“Don’t you wish you could take a single childhood memory and blow it up into a bubble and live inside it forever?”  Sarah Addison All  
Sonali Banerjee takes a trip down the memory lane and remembers her childhood days playing with dolls with her best friend. The fine details in the story are so engaging that you can visualize the pretend doll wedding that she describes. Our favorite part is the ending of the story. 
I am a kid of late 60s. At that time there was no Barbie and Kane…but we had our own kind of dolls. We had small earthen pots and miniature kitchen equipments made up of metal, wood or clay. We would make small pretend doll houses for Diwali. 
I just can’t forget those days spent with my best friend Swati, playing with such dolls. Swati was my neighbor as well as my classmate. Our Dads were colleagues too. When we first met in the school we became friends immediately. 
We started spending time together in school. We used to talk so much in class that one day our class teacher asked us to sit on separate desks. Our friendship extended as we started visiting others house after school evening also. We played many games like Vish Amrit*, Ludo, Chinese Checkers and with our Dolls.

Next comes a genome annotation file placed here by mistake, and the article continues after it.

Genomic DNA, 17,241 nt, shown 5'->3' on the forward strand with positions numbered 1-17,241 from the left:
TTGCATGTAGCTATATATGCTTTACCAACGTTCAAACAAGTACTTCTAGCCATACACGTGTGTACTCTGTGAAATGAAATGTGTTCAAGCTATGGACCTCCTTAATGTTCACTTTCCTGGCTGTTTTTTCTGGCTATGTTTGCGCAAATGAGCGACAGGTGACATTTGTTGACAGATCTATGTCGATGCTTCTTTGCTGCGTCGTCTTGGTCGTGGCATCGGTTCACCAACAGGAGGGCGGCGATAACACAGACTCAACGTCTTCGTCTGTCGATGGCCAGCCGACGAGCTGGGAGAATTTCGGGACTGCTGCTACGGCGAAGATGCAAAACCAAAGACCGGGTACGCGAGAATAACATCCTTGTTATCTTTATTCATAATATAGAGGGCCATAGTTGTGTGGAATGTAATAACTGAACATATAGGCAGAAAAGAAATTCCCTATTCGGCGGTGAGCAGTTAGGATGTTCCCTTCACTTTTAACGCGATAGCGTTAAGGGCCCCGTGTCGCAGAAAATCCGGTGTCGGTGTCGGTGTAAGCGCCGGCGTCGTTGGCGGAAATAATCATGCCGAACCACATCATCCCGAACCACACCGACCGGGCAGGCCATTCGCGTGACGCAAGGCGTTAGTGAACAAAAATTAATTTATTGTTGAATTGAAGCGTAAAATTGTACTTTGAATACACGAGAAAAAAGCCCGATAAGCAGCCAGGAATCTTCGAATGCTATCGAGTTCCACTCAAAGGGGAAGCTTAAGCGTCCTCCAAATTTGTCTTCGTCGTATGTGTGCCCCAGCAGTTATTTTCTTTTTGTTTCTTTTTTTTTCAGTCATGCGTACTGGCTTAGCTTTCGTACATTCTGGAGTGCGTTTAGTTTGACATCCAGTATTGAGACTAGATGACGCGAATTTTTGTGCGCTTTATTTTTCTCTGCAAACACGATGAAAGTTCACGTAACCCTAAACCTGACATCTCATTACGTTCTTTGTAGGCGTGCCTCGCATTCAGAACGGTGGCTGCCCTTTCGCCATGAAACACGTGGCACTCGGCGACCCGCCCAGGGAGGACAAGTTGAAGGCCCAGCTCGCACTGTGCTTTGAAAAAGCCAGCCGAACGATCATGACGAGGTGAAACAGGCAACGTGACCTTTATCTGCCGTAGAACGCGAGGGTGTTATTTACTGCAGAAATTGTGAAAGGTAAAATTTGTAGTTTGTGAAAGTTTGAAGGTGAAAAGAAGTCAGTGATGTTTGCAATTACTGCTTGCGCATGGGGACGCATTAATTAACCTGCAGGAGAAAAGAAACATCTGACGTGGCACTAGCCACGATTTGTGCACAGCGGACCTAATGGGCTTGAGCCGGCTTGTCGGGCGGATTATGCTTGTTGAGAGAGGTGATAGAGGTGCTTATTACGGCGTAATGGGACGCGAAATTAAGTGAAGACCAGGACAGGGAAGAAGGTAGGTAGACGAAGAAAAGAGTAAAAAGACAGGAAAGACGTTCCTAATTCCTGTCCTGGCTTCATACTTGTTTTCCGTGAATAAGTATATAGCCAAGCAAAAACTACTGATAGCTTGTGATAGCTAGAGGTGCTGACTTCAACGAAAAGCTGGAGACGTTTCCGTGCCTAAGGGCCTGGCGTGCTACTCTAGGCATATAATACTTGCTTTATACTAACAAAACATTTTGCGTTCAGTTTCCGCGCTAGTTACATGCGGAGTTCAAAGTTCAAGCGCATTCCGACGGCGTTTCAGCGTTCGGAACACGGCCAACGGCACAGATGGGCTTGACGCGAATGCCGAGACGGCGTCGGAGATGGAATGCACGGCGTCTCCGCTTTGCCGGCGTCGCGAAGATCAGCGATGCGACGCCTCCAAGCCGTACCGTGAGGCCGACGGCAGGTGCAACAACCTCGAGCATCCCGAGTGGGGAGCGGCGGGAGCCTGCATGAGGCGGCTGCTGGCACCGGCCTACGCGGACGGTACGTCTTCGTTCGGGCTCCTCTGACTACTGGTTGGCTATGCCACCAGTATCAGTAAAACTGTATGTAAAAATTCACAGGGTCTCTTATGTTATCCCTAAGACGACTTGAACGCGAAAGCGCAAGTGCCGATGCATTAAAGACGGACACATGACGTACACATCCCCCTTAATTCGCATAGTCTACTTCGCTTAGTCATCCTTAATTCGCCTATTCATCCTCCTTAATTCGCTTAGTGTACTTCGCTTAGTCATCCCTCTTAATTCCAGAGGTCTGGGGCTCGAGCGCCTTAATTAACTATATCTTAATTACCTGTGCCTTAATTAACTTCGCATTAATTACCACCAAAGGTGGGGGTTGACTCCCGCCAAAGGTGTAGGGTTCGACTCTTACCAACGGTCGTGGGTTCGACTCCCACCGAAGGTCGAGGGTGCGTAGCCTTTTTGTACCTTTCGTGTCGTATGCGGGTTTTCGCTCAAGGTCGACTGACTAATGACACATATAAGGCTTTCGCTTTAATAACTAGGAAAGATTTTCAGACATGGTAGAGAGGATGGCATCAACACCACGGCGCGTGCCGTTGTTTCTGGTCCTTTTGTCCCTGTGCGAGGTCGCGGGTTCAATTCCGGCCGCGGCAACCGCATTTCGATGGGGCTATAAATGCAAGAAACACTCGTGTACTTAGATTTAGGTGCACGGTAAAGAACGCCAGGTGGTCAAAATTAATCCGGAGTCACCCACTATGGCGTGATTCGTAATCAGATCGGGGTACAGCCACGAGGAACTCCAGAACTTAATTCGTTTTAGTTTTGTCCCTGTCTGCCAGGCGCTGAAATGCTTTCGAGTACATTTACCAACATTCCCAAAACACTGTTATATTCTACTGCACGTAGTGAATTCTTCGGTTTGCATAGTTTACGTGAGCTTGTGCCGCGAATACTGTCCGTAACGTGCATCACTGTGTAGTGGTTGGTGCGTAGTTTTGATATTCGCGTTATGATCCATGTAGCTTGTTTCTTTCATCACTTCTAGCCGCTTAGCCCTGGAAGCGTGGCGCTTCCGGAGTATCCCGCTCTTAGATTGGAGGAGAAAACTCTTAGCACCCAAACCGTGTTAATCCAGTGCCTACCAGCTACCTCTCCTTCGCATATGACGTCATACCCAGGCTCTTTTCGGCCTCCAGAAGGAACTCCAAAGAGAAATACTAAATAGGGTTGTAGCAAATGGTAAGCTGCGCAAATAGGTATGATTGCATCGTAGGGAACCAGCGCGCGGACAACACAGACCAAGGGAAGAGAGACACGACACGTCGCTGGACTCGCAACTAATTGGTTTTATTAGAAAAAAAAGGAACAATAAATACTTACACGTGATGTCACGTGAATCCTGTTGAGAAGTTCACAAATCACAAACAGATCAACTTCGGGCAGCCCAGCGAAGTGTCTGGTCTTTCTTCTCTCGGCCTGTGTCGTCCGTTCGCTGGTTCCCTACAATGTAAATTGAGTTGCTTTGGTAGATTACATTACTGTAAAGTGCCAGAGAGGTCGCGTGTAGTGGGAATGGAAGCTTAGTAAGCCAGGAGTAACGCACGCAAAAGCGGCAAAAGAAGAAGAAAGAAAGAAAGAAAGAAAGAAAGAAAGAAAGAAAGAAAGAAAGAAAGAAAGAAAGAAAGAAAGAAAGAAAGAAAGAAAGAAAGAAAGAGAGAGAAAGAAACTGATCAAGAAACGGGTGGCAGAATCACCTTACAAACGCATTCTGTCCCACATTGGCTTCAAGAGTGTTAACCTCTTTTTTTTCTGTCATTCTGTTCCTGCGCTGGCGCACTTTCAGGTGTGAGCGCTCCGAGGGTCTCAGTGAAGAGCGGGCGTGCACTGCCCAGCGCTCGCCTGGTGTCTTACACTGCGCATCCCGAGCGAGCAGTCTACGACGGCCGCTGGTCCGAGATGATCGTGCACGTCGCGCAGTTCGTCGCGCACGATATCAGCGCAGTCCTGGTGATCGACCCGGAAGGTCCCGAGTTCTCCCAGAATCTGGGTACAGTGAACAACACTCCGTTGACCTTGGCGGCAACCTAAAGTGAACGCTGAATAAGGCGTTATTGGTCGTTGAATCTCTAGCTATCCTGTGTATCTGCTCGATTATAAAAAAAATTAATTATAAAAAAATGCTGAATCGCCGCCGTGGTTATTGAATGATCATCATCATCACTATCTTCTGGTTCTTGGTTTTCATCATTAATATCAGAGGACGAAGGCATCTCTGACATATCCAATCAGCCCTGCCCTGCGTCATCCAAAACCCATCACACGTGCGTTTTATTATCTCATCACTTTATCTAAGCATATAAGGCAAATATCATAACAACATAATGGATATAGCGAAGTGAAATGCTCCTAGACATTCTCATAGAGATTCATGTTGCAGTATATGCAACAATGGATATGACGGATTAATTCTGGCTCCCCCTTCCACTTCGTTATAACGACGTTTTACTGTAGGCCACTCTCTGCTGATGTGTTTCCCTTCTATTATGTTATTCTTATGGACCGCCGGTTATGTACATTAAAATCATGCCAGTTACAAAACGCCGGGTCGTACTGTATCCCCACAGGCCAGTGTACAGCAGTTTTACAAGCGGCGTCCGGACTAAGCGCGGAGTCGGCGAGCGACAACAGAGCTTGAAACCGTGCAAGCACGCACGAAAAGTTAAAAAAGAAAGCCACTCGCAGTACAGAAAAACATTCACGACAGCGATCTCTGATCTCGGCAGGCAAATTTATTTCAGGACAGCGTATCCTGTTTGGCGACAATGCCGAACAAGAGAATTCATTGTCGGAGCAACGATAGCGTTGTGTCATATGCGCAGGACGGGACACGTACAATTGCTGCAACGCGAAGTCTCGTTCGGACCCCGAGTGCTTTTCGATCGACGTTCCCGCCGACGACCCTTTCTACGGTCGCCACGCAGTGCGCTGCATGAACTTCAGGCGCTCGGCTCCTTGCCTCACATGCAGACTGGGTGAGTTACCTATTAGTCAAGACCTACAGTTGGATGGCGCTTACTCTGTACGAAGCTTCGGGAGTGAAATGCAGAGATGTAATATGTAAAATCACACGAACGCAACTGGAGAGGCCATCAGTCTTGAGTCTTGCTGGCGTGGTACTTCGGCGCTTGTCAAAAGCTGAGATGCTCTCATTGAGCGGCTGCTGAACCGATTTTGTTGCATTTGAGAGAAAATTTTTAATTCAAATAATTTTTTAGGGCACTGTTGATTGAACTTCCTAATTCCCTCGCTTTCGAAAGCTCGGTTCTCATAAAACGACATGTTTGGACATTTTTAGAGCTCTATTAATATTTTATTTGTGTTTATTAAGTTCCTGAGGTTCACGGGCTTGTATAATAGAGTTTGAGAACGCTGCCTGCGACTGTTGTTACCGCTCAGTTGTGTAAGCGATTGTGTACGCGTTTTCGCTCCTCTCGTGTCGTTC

Her mother whom I used to call Kakima (Aunt in Bengali) was also very friendly and very creative .Apart from many other things she was fond of making dolls out of fabric. Those dolls were very beautiful and perfect. She used to sit with us when we played with dolls made by her and gave many innovative ideas. The one thing I remember most is when we planned a pretend wedding of our dolls. It turned out to be a gala event. 
Kakima organised all the things methodically. She took the pain to make a lavish spread for our wedding. All in miniature sizes. Sweets and Puris (fried India Bread). Potato cut into small pieces made into a curry. Everything was served on tiny plates. Our brothers became the Baratis (the groom’s family). We made small special dresses for the bride and groom, packed tiny gifts for the bride and the groom’s relatives and performed all the rituals that are part of a traditional Bengali wedding. 
There was this one particular ritual where the bride’s mother is supposed to measure the groom with a thread and then swallow that thread. (Don’t ask me why, it is an age old ritual.) Swati, who was the bride’s mother, was in a dilemma on how to swallow the thread. Obviously she was only a 8 year’s old ‘mother. So I took it upon me swallowed the thread with ripe banana that day. 
Memories of what we experienced that day is so vivid and precious to me that I will never ever forget it.
Last year, Swati’s real daughter got married. Unfortunately I was not able to attend the wedding ceremony. I did wonder though whether she had mustered enough courage to swallow the thread that day.
*Vish Amrit is a popular game played by children in India. It is very similar to playing tag. but once you are tagged you stay put in your place till another team member can come and help release you from your spot. 
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